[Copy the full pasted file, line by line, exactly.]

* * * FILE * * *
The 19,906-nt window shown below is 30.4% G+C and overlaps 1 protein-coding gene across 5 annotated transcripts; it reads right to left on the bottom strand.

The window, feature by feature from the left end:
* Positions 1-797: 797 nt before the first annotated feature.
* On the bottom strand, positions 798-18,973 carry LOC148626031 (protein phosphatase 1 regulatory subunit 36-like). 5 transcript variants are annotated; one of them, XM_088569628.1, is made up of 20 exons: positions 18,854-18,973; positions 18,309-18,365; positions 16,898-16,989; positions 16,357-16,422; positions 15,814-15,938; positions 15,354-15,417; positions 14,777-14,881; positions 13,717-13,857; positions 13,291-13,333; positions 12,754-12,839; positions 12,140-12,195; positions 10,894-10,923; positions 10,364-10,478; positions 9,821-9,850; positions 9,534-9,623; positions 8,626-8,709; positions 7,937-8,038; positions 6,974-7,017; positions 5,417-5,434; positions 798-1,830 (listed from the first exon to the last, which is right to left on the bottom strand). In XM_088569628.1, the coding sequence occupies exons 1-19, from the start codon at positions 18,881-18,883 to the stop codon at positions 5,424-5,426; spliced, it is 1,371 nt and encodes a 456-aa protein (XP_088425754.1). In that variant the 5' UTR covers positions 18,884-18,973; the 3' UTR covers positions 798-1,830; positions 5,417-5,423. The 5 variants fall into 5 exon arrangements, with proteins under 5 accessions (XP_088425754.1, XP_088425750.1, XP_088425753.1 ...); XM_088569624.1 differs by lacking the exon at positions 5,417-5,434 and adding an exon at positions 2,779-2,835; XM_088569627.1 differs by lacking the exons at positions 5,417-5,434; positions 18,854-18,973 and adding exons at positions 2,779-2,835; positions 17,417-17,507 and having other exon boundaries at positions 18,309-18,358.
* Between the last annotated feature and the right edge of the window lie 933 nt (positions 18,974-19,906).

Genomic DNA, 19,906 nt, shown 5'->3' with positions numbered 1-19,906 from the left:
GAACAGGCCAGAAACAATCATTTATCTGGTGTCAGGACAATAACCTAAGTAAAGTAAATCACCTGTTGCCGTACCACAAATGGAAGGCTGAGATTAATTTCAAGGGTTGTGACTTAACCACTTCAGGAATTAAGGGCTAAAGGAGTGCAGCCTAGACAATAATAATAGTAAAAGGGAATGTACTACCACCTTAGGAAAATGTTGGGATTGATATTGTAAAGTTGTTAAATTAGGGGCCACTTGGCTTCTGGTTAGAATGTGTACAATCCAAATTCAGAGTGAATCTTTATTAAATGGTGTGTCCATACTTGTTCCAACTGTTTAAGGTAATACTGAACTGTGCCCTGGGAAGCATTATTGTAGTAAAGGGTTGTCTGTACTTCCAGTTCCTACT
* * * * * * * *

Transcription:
The 19,906-nt window shown below is 30.4% G+C and overlaps 1 protein-coding gene across 5 annotated transcripts; it reads right to left on the bottom strand.

The window, feature by feature from the left end:
* Positions 1-797: 797 nt before the first annotated feature.
* On the bottom strand, positions 798-18,973 carry LOC148626031 (protein phosphatase 1 regulatory subunit 36-like). 5 transcript variants are annotated; one of them, XM_088569628.1, is made up of 20 exons: positions 18,854-18,973; positions 18,309-18,365; positions 16,898-16,989; positions 16,357-16,422; positions 15,814-15,938; positions 15,354-15,417; positions 14,777-14,881; positions 13,717-13,857; positions 13,291-13,333; positions 12,754-12,839; positions 12,140-12,195; positions 10,894-10,923; positions 10,364-10,478; positions 9,821-9,850; positions 9,534-9,623; positions 8,626-8,709; positions 7,937-8,038; positions 6,974-7,017; positions 5,417-5,434; positions 798-1,830 (listed from the first exon to the last, which is right to left on the bottom strand). In XM_088569628.1, the coding sequence occupies exons 1-19, from the start codon at positions 18,881-18,883 to the stop codon at positions 5,424-5,426; spliced, it is 1,371 nt and encodes a 456-aa protein (XP_088425754.1). In that variant the 5' UTR covers positions 18,884-18,973; the 3' UTR covers positions 798-1,830; positions 5,417-5,423. The 5 variants fall into 5 exon arrangements, with proteins under 5 accessions (XP_088425754.1, XP_088425750.1, XP_088425753.1 ...); XM_088569624.1 differs by lacking the exon at positions 5,417-5,434 and adding an exon at positions 2,779-2,835; XM_088569627.1 differs by lacking the exons at positions 5,417-5,434; positions 18,854-18,973 and adding exons at positions 2,779-2,835; positions 17,417-17,507 and having other exon boundaries at positions 18,309-18,358.
* Between the last annotated feature and the right edge of the window lie 933 nt (positions 18,974-19,906).

Genomic DNA, 19,906 nt, shown 5'->3' with positions numbered 1-19,906 from the left:
GAACAGGCCAGAAACAATCATTTATCTGGTGTCAGGACAATAACCTAAGTAAAGTAAATCACCTGTTGCCGTACCACAAATGGAAGGCTGAGATTAATTTCAAGGGTTGTGACTTAACCACTTCAGGAATTAAGGGCTAAAGGAGTGCAGCCTAGACAATAATAATAGTAAAAGGGAATGTACTACCACCTTAGGAAAATGTTGGGATTGATATTGTAAAGTTGTTAAATTAGGGGCCACTTGGCTTCTGGTTAGAATGTGTACAATCCAAATTCAGAGTGAATCTTTATTAAATGGTGTGTCCATACTTGTTCCAACTGTTTAAGGTAATACTGAACTGTGCCCTGGGAAGCATTATTGTAGTAAAGGGTTGTCTGTACTTCCAGTTCCTACT